Fourteen former General Mills employees are suing the company, claiming the older they were, the more likely they were to get laid off back in 2012.
General Mills called it Project Refuel, a fancy name with a sad underbelly with 850 employees losing their jobs in mass layoffs in 2012. Among those employees were a Ph.D, an attorney and a food scientist.
Attorney Steve Snyder said his clients had one thing in common: They were over the age of 40.
According to their lawsuit, those older employees were terminated at a rate "more than 4 times higher than" younger employees.
"This is the strongest statistical correlation I've seen between age and rates of termination," Snyder said.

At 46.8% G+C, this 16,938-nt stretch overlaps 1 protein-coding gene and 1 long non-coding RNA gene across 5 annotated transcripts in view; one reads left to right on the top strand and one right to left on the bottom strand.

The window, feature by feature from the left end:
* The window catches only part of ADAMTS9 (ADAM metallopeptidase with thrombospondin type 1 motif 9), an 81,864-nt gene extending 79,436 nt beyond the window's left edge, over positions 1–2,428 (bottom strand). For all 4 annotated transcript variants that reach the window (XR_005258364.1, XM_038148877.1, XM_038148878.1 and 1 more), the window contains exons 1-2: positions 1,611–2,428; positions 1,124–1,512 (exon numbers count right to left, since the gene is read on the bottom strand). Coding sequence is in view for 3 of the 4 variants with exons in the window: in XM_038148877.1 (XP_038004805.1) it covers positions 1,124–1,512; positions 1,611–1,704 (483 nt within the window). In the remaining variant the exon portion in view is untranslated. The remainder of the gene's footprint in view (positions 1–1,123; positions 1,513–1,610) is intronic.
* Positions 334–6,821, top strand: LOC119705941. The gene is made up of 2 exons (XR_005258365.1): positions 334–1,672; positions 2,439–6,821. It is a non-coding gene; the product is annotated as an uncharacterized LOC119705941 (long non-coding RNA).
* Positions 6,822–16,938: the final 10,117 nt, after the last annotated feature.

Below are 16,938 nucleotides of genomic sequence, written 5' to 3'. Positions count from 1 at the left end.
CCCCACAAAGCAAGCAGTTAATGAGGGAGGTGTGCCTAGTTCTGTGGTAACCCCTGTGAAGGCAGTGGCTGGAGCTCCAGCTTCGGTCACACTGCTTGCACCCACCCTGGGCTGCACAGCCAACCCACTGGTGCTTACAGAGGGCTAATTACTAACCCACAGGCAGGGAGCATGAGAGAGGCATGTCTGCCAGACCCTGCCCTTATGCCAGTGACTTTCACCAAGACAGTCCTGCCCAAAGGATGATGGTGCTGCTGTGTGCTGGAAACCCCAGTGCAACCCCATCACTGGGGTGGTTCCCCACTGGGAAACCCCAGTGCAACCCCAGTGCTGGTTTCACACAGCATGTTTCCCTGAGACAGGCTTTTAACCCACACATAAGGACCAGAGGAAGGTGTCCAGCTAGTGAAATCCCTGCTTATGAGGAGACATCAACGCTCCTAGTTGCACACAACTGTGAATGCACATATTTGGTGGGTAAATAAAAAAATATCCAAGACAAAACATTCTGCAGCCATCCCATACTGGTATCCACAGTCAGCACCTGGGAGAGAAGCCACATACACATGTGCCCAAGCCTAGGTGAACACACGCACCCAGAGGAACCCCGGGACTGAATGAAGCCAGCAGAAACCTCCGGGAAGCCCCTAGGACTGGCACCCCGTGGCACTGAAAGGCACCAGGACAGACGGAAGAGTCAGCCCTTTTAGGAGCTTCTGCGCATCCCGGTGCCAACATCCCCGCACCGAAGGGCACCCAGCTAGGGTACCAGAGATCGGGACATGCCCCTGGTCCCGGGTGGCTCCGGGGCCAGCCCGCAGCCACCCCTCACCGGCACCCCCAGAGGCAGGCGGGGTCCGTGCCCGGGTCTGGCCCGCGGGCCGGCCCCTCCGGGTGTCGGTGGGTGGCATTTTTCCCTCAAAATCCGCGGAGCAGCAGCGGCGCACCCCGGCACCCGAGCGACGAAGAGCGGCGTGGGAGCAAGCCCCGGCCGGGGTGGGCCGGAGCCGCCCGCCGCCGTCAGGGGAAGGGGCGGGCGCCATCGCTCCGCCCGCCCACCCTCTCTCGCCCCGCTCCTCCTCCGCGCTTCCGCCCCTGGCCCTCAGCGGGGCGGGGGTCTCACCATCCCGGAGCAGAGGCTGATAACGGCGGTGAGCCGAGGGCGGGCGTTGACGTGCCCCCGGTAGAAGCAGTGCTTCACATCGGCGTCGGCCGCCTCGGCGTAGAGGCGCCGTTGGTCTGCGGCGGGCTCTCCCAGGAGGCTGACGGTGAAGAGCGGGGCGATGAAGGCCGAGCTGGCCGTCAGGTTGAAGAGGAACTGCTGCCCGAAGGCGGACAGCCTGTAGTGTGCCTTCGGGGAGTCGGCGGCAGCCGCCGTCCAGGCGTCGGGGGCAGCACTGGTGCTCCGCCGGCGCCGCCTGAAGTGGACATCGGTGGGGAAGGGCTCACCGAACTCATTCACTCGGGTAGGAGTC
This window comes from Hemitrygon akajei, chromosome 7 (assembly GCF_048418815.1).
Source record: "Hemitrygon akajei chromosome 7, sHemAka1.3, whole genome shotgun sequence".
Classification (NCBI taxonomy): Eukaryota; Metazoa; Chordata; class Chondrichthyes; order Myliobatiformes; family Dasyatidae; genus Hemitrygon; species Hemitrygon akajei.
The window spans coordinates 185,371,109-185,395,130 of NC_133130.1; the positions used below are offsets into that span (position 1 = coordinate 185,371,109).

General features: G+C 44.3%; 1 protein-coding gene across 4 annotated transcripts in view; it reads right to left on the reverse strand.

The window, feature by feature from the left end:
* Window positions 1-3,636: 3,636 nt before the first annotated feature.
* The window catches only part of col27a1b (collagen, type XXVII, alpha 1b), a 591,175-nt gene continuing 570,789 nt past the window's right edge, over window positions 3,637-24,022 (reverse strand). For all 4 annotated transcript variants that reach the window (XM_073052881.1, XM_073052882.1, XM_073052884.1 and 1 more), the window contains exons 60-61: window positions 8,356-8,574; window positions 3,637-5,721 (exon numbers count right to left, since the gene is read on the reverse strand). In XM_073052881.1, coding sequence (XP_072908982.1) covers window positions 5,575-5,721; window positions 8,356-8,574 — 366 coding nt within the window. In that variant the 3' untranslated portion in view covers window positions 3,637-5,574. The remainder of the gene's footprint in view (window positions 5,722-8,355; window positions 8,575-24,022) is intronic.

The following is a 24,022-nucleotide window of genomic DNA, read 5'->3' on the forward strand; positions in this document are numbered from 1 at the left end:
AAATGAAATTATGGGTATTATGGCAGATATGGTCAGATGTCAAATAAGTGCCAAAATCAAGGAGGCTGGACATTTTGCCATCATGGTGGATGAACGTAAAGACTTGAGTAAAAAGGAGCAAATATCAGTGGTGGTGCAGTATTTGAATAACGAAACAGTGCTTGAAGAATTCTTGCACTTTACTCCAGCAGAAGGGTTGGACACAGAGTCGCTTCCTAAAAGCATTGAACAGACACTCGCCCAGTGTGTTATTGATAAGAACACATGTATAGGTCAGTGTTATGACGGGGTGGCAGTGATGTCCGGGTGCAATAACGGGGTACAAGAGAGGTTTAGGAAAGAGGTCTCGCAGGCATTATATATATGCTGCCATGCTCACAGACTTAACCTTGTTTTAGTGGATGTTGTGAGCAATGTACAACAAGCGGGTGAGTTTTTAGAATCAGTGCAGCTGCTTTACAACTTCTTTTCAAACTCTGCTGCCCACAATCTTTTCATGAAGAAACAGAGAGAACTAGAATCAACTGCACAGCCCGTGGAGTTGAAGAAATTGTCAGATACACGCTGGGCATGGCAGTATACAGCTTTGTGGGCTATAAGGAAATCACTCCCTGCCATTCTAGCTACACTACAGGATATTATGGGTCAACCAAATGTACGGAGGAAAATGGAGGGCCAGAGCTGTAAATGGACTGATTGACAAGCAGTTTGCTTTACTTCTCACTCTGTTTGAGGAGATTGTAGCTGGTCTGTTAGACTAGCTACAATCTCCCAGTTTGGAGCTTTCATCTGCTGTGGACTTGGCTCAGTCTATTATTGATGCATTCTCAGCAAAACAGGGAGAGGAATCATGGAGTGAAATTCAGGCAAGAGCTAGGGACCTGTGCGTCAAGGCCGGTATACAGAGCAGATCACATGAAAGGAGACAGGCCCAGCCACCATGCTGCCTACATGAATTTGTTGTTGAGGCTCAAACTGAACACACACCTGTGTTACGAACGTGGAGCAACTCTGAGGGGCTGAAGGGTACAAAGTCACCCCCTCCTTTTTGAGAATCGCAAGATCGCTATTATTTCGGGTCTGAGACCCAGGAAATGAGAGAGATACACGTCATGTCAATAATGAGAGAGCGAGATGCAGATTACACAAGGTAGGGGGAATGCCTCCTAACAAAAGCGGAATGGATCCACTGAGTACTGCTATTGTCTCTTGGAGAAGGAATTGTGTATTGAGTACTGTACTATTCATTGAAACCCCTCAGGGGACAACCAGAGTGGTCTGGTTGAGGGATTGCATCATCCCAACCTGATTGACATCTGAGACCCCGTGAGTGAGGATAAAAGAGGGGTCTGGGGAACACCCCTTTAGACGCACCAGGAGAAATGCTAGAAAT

A chart in the complaint, if true, shows that workers in their 20s or 30s had a very small chance of getting laid off, but they older they were the greater the odds -- a more than 20 percent termination rate for workers in their 60s laid off.
"They had been asked to hire, or been asked to train their replacements. For anyone that has experienced age discrimination in the workplace, they recognized that as a real worrisome matter,"
The complaint also points to an evaluation system used by General Mills that looks similar, called the 9-box system. It allows the company to classify employees based on their "potential."
General Mills sent Fox 9 the following statement:
"We are aware of the lawsuit and these claims. The individuals are all former employees impacted by restructuring that occurred more than two years ago. The company stands by its employment decisions and sees no merit to these claims."
The lawsuit also alleges that another round of layoffs starting last December may also be discriminatory, General Mills called it Project Catalyst.